Nesting in a Warming Climate
Earlier this week, a new study featuring NestWatch data was published in the prestigious journal, Proceedings of the National Academy of Sciences.
Global temperatures have risen about one degree Celsius over the past century, which has resulted in some species nesting earlier or in different places in order to adapt. These shifts can have meaningful impacts on avian nesting success, but until now, no one has investigated these impacts at large spatial scales across a diversity of species.
Recently, researchers at the University of Connecticut accessed data from 47,023 monitored nests from 110 North American species, thanks to NestWatchers. They found that temperature anomalies were correlated with nesting success at the fringes of the breeding range.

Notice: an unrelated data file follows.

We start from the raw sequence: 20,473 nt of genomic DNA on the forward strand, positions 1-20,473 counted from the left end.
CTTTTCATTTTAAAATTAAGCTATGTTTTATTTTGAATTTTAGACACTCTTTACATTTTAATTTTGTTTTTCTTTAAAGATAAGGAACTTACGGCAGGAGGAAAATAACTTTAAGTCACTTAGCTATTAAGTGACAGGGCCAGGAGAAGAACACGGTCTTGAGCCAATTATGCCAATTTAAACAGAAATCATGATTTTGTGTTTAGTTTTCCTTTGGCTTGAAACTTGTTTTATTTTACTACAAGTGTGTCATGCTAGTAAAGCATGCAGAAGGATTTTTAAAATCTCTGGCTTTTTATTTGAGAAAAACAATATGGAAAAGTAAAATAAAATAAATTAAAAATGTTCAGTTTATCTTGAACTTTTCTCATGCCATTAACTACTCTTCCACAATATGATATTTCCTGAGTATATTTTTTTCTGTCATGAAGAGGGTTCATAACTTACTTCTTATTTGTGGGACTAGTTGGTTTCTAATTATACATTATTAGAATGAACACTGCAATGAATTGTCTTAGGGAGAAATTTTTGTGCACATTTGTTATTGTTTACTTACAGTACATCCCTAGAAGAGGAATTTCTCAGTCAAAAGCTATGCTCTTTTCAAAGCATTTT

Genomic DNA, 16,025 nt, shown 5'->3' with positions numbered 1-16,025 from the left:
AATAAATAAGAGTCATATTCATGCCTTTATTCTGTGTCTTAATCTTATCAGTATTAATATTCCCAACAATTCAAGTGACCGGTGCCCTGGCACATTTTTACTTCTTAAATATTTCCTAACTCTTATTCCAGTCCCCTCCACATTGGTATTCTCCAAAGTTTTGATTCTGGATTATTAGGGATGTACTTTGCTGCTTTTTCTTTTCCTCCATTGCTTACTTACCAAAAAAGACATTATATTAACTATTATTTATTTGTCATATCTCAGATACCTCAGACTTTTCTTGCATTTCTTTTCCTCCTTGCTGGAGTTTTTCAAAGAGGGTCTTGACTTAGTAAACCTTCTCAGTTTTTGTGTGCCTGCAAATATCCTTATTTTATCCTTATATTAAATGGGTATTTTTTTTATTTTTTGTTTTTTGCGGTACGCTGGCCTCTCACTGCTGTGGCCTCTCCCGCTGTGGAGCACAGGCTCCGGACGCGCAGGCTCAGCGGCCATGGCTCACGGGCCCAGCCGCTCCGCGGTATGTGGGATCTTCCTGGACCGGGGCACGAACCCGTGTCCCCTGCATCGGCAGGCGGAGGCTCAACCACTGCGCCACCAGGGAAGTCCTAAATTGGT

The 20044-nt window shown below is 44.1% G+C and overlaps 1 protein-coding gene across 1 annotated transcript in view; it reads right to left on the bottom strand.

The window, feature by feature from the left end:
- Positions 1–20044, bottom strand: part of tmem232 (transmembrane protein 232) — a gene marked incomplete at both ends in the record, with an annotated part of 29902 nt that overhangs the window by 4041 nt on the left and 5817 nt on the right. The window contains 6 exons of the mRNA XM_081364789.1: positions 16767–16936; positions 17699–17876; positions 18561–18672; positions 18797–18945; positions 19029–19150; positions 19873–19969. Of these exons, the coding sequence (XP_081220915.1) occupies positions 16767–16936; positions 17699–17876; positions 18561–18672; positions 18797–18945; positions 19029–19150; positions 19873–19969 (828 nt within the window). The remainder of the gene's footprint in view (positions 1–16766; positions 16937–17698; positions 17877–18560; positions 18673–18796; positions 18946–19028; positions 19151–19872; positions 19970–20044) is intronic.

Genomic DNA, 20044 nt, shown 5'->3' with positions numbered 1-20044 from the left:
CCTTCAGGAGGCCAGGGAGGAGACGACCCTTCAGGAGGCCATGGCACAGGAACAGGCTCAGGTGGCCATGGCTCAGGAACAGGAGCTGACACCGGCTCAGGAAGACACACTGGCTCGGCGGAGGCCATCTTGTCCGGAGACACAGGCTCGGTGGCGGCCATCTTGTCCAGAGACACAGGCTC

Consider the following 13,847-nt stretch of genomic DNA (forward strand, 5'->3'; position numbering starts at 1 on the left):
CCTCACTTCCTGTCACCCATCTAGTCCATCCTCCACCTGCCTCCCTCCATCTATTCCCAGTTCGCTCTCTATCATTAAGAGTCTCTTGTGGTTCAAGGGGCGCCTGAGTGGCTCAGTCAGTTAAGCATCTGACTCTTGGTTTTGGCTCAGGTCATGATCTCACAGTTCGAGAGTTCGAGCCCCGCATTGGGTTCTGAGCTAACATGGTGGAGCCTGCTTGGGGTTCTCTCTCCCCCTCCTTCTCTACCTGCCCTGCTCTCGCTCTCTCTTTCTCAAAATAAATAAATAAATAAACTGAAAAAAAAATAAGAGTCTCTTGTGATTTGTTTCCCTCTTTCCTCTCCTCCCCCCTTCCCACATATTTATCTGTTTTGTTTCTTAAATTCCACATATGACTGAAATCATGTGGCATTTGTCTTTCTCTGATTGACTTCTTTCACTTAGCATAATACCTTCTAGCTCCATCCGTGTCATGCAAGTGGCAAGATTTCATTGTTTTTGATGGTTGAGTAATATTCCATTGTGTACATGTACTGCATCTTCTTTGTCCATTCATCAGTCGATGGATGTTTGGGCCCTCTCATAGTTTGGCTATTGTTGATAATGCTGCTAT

“In the colder parts of the breeding ranges, abnormally warm summers increase survival, but in warm southern parts of ranges, abnormally warm summers decrease survival,” says Morgan Tingley, one of the study authors. Temperature does matter to nestling survival, and this pattern demonstrates the consequences of staying put in a warming world.
The two-part study also used long-term data from California to demonstrate that birds are now breeding 5–12 days earlier than they did a century ago, which potentially explains why some bird populations have not moved their breeding range despite rising temperatures. Read the full press release here.